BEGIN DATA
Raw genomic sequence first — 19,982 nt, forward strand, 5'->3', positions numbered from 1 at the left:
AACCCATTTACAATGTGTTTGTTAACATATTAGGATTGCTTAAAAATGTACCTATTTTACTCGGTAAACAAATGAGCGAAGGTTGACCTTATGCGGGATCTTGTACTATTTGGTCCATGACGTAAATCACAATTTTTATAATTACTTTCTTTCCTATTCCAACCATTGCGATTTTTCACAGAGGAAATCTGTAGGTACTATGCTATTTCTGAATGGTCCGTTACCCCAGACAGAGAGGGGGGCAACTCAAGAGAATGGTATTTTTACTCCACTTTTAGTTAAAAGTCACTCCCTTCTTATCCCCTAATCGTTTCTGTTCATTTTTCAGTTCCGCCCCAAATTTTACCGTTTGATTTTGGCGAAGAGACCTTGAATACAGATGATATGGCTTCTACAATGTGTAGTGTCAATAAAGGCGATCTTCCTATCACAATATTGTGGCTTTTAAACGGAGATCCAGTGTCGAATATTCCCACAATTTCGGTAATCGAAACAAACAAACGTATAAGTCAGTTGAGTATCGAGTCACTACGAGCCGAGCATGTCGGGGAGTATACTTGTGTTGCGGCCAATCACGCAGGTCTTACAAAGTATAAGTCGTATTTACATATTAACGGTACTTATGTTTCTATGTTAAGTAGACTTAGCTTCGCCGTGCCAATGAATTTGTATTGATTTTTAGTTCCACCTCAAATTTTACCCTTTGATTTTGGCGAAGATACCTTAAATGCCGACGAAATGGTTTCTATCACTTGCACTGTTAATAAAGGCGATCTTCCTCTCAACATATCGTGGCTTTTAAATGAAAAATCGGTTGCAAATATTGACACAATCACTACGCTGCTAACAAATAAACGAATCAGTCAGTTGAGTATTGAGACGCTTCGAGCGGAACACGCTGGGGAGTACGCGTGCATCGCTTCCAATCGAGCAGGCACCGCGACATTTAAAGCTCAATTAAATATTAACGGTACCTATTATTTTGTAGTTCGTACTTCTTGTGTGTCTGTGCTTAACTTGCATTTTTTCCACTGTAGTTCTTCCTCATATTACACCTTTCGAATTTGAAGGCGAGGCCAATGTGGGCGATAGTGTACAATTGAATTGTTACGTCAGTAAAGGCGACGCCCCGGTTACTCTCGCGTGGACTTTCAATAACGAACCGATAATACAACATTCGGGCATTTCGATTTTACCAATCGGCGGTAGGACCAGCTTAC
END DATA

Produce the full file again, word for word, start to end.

Raw genomic sequence first — 19,982 nt, forward strand, 5'->3', positions numbered from 1 at the left:
AACCCATTTACAATGTGTTTGTTAACATATTAGGATTGCTTAAAAATGTACCTATTTTACTCGGTAAACAAATGAGCGAAGGTTGACCTTATGCGGGATCTTGTACTATTTGGTCCATGACGTAAATCACAATTTTTATAATTACTTTCTTTCCTATTCCAACCATTGCGATTTTTCACAGAGGAAATCTGTAGGTACTATGCTATTTCTGAATGGTCCGTTACCCCAGACAGAGAGGGGGGCAACTCAAGAGAATGGTATTTTTACTCCACTTTTAGTTAAAAGTCACTCCCTTCTTATCCCCTAATCGTTTCTGTTCATTTTTCAGTTCCGCCCCAAATTTTACCGTTTGATTTTGGCGAAGAGACCTTGAATACAGATGATATGGCTTCTACAATGTGTAGTGTCAATAAAGGCGATCTTCCTATCACAATATTGTGGCTTTTAAACGGAGATCCAGTGTCGAATATTCCCACAATTTCGGTAATCGAAACAAACAAACGTATAAGTCAGTTGAGTATCGAGTCACTACGAGCCGAGCATGTCGGGGAGTATACTTGTGTTGCGGCCAATCACGCAGGTCTTACAAAGTATAAGTCGTATTTACATATTAACGGTACTTATGTTTCTATGTTAAGTAGACTTAGCTTCGCCGTGCCAATGAATTTGTATTGATTTTTAGTTCCACCTCAAATTTTACCCTTTGATTTTGGCGAAGATACCTTAAATGCCGACGAAATGGTTTCTATCACTTGCACTGTTAATAAAGGCGATCTTCCTCTCAACATATCGTGGCTTTTAAATGAAAAATCGGTTGCAAATATTGACACAATCACTACGCTGCTAACAAATAAACGAATCAGTCAGTTGAGTATTGAGACGCTTCGAGCGGAACACGCTGGGGAGTACGCGTGCATCGCTTCCAATCGAGCAGGCACCGCGACATTTAAAGCTCAATTAAATATTAACGGTACCTATTATTTTGTAGTTCGTACTTCTTGTGTGTCTGTGCTTAACTTGCATTTTTTCCACTGTAGTTCTTCCTCATATTACACCTTTCGAATTTGAAGGCGAGGCCAATGTGGGCGATAGTGTACAATTGAATTGTTACGTCAGTAAAGGCGACGCCCCGGTTACTCTCGCGTGGACTTTCAATAACGAACCGATAATACAACATTCGGGCATTTCGATTTTACCAATCGGCGGTAGGACCAGCTTAC